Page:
A- Sadly, we aren’t convinced that humans would know how to handle another similar situation. Ideally, Luna should have been moved back to be with his pod as soon as possible. However, we believe that once it was clear that Luna was going to be in Nootka Sound for a while, there should have been some form of managed interaction. Scientists told us that social interaction is as important to orcas as food, yet all the government’s action on Nootka Sound was directed at trying to prevent any interaction. Luna managed to make connections with people every day in spite of the rules, by interacting with boats that were too slow to avoid him, but because of all the prohibitions, the interaction he could get was chaotic and uncontrolled and sometimes dangerous.

We think controlled, carefully-designed interaction could have kept him both safe and wild. But there were many, many constraints — including cost, logistics, and legal, political, and scientific hurdles– to both the move and to an interactive program. Those same constraints will exist if there is another solitary sociable cetacean either here or elsewhere in the world.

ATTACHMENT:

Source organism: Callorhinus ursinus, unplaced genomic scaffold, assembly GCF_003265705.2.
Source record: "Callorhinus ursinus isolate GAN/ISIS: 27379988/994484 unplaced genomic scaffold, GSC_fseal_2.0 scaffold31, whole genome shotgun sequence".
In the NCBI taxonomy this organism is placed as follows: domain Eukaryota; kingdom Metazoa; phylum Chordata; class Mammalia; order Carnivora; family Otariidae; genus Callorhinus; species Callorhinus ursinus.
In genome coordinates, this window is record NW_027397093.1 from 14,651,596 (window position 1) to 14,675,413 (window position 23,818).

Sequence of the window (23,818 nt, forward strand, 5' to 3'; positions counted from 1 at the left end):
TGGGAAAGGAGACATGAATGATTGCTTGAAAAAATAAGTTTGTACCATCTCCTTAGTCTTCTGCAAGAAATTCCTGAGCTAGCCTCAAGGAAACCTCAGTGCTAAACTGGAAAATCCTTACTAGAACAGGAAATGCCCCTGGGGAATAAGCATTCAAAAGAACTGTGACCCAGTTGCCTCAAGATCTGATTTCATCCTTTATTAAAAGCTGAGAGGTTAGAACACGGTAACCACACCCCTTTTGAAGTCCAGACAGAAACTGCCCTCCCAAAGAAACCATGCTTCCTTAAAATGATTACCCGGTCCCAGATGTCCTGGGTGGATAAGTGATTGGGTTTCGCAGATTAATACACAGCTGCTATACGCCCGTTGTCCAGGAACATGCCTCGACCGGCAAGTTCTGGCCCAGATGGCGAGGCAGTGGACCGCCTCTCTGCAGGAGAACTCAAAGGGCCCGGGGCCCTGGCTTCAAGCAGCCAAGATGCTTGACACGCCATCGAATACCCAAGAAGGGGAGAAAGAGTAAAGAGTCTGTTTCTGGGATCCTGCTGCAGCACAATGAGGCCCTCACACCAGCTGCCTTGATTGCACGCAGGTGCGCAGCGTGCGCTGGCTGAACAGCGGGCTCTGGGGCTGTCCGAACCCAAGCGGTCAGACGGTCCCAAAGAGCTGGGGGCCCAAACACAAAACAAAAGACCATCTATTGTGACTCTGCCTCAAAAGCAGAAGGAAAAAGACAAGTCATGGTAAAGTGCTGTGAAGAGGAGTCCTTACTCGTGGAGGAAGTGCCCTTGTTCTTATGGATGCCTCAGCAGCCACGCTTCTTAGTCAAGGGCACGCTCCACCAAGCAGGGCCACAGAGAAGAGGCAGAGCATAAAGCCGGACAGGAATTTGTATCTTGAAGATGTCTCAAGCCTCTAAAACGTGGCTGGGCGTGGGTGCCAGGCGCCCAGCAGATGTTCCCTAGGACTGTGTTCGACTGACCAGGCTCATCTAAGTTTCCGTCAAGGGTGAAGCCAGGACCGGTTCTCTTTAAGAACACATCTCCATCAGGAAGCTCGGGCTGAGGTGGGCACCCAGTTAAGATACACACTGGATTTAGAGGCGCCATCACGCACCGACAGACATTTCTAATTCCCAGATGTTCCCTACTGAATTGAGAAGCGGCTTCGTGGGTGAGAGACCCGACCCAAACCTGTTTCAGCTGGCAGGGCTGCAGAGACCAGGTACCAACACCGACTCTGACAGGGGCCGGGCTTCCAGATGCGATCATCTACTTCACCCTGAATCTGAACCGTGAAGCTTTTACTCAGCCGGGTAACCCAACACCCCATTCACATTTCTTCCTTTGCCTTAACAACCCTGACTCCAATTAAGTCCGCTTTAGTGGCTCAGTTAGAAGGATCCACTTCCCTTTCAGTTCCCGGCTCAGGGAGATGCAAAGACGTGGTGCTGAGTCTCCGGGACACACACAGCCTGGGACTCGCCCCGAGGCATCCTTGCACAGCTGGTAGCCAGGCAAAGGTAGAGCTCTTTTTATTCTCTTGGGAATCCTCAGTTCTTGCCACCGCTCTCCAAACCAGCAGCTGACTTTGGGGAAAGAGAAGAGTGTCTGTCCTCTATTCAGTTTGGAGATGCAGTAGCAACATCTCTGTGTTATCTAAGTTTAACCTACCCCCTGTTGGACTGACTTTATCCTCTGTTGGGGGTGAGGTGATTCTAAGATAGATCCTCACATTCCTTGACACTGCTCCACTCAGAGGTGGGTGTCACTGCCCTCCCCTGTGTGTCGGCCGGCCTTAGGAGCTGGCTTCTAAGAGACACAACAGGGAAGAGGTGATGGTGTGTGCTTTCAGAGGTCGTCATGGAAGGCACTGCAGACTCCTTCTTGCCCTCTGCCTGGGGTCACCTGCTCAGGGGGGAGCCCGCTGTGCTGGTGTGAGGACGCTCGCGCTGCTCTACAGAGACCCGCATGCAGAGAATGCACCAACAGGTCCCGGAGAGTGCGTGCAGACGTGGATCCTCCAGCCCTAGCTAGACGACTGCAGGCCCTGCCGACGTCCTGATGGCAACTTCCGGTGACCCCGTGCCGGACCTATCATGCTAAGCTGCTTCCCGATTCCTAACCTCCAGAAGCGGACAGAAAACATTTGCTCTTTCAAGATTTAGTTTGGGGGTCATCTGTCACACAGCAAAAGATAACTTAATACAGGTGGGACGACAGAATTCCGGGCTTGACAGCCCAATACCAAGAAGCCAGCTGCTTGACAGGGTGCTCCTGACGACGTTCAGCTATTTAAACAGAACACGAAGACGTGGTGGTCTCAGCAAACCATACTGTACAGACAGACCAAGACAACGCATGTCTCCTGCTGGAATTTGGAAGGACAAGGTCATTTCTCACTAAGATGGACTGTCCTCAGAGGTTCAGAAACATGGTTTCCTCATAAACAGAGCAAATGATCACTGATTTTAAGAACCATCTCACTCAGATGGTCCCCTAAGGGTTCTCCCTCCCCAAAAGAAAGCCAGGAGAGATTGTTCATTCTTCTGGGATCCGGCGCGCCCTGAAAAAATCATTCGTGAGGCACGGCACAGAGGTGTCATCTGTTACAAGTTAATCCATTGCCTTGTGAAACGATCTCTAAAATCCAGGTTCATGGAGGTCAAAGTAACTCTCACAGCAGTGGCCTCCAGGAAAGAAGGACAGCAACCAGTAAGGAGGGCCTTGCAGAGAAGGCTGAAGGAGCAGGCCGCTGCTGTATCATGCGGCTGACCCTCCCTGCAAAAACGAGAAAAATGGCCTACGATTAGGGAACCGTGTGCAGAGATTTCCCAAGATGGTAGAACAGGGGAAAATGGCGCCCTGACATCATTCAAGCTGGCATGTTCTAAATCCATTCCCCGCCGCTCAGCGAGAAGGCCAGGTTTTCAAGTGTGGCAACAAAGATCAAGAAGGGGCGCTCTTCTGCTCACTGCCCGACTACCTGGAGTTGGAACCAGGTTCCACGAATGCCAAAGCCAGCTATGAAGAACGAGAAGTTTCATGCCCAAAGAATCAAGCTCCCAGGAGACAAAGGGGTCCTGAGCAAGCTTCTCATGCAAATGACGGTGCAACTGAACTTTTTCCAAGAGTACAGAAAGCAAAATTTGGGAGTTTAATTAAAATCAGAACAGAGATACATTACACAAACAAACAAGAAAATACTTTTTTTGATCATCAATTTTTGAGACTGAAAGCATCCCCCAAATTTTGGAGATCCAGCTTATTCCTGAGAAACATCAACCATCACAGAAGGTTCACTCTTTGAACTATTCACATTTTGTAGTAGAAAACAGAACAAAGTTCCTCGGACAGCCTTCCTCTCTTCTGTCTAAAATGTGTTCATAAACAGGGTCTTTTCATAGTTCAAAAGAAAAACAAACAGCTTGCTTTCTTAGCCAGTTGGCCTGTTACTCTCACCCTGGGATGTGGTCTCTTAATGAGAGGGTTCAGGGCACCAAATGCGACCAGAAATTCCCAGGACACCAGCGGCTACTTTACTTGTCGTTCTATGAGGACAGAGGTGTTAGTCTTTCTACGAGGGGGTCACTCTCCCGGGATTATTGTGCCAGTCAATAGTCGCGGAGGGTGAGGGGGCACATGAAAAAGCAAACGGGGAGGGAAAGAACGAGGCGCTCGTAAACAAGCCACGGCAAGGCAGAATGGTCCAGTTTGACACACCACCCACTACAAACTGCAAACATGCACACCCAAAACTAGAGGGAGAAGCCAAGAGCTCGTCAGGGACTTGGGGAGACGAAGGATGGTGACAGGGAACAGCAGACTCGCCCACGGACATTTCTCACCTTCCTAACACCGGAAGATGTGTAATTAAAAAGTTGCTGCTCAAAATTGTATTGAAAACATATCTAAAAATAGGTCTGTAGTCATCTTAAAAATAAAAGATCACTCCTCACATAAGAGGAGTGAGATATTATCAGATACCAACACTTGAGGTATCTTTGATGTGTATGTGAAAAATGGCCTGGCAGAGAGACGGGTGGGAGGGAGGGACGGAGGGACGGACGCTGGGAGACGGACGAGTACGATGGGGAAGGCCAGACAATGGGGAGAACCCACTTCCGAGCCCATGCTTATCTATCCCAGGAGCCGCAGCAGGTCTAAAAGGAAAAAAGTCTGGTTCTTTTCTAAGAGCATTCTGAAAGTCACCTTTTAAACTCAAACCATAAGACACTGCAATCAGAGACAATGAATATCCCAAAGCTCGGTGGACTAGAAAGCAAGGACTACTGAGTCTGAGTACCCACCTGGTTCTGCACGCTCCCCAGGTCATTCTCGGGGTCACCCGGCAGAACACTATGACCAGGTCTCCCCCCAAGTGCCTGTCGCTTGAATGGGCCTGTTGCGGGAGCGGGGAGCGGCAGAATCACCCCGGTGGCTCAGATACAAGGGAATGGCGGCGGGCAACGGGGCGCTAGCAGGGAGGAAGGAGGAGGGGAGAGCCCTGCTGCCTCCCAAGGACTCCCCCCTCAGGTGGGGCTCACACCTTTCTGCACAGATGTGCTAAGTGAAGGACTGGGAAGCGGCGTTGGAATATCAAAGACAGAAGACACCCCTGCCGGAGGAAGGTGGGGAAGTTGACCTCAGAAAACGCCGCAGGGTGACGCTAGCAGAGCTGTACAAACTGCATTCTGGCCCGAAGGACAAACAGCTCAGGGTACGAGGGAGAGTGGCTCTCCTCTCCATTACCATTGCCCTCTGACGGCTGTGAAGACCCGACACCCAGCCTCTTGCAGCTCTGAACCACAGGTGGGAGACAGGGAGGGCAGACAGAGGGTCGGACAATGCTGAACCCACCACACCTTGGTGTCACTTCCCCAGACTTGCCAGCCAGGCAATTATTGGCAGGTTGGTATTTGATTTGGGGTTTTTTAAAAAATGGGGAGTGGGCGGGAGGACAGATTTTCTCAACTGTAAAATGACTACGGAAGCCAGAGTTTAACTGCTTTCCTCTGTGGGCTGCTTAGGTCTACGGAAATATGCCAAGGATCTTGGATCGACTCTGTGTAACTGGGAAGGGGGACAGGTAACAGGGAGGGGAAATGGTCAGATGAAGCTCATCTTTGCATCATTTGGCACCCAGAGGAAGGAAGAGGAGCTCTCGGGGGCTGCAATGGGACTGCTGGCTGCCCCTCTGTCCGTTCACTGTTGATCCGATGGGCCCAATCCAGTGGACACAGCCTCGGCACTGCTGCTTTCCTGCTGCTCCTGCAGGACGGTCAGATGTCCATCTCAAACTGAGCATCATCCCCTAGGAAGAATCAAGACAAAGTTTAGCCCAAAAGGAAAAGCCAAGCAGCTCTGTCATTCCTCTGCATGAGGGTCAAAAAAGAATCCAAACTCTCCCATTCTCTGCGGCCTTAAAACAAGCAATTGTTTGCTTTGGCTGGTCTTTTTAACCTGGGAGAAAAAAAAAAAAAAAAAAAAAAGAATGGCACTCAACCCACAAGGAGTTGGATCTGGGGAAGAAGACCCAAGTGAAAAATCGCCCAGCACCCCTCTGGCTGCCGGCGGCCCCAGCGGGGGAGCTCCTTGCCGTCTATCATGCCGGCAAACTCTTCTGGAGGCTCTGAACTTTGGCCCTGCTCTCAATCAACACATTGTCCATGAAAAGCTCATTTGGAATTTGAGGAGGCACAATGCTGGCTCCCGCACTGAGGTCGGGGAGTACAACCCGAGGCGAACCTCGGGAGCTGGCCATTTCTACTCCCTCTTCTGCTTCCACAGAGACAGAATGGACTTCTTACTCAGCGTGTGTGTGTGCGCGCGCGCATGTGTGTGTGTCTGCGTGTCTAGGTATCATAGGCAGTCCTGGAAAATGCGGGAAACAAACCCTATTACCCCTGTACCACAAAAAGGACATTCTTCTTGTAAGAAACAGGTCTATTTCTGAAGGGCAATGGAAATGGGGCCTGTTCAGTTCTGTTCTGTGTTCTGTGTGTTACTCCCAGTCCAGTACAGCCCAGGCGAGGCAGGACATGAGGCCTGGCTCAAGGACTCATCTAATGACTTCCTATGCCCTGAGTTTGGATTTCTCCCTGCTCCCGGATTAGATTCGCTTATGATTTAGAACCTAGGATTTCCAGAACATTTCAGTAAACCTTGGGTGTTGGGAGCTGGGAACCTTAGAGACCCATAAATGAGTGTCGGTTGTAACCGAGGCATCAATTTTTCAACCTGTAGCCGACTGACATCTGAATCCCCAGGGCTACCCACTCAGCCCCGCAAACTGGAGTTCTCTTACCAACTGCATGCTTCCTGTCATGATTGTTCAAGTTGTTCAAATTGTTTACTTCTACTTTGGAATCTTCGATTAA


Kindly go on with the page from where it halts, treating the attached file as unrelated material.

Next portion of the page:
Most government agencies that deal with marine mammals don’t have policies to rescue marine mammals like Luna, and many of them have blanket provisions against interaction with marine mammals that are extremely important 99 percent the time, but don’t work so well with sociable animals like Luna. So if there are future cases like Luna, it’s hard to imagine that things will be done differently. Having said that, we know that some scientists are shifting their perspectives and recognizing that some form of managed interaction may be an appropriate option for some solitary sociable cetaceans. We believe that if they make their case convincingly to the management agencies, perhaps policies will change. That gives us hope.

Further questions? Please feel free to check out our website,, or e-mail us at

Luna at the surface. Image © THE WHALE.

Luna at the surface. Image © THE WHALE.

To learn more:

Copyright © 2013 by Marine Science Today, a publication of Marine Science Today LLC.

About the Author

About the Author: Emily Tripp is the Publisher and Editor of She holds marine science and biology degrees from the University of Miami's Rosenstiel School of Marine and Atmospheric Science and a Master of Advanced Studies degree in Marine Biodiversity and Conservation from Scripps Institution of Oceanography. When she's not writing about marine science, she's probably running around outside or playing with her dog. .


If you enjoyed this article, subscribe now to receive more just like it.

Subscribe via RSS Feed Find MST on Instagram Connect with MST on Google Plus

Comments are closed.